This topic contains 5 replies, has 2 voices, and was last updated by Christopher Stepien March 21, 2018 at 8:47 am.
March 19, 2018 at 3:47 pm #5199
46 year old female
L shoulder pain that started December 2017 and drastically worsened the last week of February where her shoulder just “froze up”. No trauma that she can recall. Its a sharp pain that ranges from 1-2/10 base ache to a sharp 7/10 pain with activity. She cannot abduct her arm past 90 degrees. She tosses and turns at night, which flares up her shoulder as well. Rest makes it better. Speed’s was negative and supraspinatus press test was positive on right. Resisted internal and external rotation also produced symptoms. Adhesion of infraspinatus, teres minor, and subscapularis, along with significant inflammation over infraspinatus and supraspinatus. R shoulder has full range of motion, minimal adhesion.
I suspected she has a rotator cuff tear, so I sent her to get an MR Arthrogram. She didn’t want to get one because she has had imaging done several times with contrast, and she stated she has an allergic reaction to the dye. After some back and forth I relented, thinking an MRI without contrast is better than no imaging at all.
The impression of the MR was as follows:
“1. Considerable tendinosis of the supraspinatus
2. A fluid signal 4mm in diameter in the supraspinatus tendon. This may represent a near-full thickness bursal surface tear or a full-thickness tear.”
Do I send for an MR Arthrogram for more clarity? Do I treat the tendonosis? She also has a family history of autoimmune diseases, so that complicates things as well.March 20, 2018 at 9:36 am #5201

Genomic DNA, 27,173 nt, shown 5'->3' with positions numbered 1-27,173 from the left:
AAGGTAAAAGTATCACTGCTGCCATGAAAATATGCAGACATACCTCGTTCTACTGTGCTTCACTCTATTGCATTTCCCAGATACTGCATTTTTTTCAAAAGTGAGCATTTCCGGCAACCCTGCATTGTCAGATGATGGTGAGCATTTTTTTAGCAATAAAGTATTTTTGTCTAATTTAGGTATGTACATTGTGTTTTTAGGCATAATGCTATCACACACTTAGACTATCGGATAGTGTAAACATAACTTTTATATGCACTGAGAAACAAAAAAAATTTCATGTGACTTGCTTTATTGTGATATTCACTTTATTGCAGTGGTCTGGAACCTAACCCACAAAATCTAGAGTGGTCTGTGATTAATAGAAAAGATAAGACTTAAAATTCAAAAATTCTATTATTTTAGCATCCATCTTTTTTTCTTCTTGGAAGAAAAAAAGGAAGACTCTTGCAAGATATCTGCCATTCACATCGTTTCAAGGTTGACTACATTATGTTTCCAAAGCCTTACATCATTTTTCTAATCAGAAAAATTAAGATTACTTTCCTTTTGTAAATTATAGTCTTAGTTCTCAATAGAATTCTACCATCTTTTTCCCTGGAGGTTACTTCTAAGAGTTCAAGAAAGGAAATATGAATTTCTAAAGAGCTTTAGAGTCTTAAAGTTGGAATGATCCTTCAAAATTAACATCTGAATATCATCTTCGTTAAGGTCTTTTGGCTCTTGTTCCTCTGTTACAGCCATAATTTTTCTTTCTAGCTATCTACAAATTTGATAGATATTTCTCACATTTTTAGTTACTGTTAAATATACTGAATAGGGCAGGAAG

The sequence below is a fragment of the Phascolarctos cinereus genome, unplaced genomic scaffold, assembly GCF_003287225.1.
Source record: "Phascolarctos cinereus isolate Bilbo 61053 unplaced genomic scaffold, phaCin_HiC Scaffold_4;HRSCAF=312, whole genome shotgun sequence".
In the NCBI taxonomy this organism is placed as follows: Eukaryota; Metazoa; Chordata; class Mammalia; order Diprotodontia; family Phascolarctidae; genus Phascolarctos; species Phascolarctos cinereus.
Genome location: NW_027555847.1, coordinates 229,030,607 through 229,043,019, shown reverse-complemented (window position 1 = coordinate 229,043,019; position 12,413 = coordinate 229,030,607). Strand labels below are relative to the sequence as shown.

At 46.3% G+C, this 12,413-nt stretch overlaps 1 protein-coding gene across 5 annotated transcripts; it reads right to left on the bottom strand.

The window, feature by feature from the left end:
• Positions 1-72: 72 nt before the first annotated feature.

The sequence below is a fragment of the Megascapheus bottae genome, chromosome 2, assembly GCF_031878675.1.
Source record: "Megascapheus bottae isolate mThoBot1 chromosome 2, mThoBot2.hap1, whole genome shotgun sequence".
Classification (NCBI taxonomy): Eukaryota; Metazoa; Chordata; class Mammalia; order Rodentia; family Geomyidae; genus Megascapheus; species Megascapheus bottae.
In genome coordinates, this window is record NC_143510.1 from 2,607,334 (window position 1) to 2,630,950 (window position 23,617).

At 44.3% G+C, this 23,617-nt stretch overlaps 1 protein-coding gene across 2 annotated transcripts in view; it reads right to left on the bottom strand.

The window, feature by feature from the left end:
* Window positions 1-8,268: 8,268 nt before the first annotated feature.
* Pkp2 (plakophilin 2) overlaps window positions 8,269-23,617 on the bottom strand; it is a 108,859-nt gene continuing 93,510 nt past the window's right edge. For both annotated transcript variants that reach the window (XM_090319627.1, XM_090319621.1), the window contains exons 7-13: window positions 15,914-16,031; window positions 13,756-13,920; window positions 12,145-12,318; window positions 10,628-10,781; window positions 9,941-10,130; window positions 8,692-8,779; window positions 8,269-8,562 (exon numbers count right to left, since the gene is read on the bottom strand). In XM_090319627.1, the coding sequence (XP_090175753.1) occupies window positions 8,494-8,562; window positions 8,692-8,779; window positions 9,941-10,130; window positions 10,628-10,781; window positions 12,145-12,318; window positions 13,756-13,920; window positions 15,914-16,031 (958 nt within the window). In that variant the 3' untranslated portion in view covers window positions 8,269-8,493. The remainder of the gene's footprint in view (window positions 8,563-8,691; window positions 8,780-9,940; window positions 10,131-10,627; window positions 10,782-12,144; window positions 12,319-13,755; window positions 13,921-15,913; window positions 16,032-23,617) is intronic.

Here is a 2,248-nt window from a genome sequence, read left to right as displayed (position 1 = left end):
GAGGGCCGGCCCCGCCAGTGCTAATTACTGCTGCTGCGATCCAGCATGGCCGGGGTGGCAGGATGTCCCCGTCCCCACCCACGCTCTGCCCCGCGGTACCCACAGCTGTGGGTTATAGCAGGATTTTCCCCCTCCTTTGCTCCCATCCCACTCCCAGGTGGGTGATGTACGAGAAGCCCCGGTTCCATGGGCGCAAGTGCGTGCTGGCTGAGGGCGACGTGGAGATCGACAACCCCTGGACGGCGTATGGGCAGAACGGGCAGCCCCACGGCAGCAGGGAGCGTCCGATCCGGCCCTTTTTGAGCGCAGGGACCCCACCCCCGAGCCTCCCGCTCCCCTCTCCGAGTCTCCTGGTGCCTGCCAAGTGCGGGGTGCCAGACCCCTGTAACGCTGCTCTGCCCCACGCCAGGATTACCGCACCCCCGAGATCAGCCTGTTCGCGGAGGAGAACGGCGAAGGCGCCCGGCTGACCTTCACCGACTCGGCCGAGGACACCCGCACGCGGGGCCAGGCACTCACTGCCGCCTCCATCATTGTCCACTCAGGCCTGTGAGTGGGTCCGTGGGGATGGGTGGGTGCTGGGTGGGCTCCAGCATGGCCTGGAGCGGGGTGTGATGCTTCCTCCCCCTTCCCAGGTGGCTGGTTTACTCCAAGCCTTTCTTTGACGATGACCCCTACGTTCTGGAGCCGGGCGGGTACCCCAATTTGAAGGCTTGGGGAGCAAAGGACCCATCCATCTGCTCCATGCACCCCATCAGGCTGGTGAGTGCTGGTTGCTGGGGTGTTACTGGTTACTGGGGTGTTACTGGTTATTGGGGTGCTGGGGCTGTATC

Hey Scott, good stuff.
Do you have a smoking gun here? (HINT: MR findings)
Before you get an arthogram or treat the tendinosis, what is your diagnostic list?
Arthrograms are the most sensitive tests for labrum pathologies.
While it’s possible you could have a labrum issue that wasn’t found on MRI, it occurs to me like you already have a testing procedure that makes sense of your symptom presentation and exam findings.March 20, 2018 at 9:47 am #5202
I agree with Chris, the MRI findings support your clinical findings.
There is clearly a lot of inflammation so you will want to keep your dose really low on the treatment end to see how she tolerates it.
She may have to go into first aid mode where she just rests it and takes NSAIDS until the inflammation decreases enough for you to treat the adhesion.March 20, 2018 at 12:35 pm #5203
Brandon Cohen DC, CSCSParticipant
Agreed, I wouldn’t have her go through the MRA at this point. You have a long road already, even without a labral tear.March 20, 2018 at 2:33 pm #5204
My diagnosis is that she has:
1) supraspinatus tendonosis
2) adhesion on infraspinatus/teres minor
3) autoimmune condition that exacerbates both conditions.
After I saw her today, she saw her PCP and is got a referral to a rheumatologist to get checked out. She complained that even the positioning from the MR flared up her shoulder, so tx isn’t going to be an option at this time. She really wants to avoid surgery, so if the rheumatologist finds that she has an autoimmune condition we are going to let that tx get underway before any tx of adhesion will happen.March 21, 2018 at 8:47 am #5205
How do you explain this MR finding with your diagnosis?
“A fluid signal 4mm in diameter in the supraspinatus tendon. This may represent a near-full thickness bursal surface tear or a full-thickness tear.”
How does the autoimmune condition relate to her current symptoms?
Does the autoimmune condition cause her to recover more slowly?
Does the autoimmune condition cause multiple joints to be in pain uncorrelated with load?
Is the autoimmune condition something the PCP is looking at to grab at straws?
With your #1 priority on your diagnosis, what does she need treatment-wise, right now, that is in the best interest of her health?
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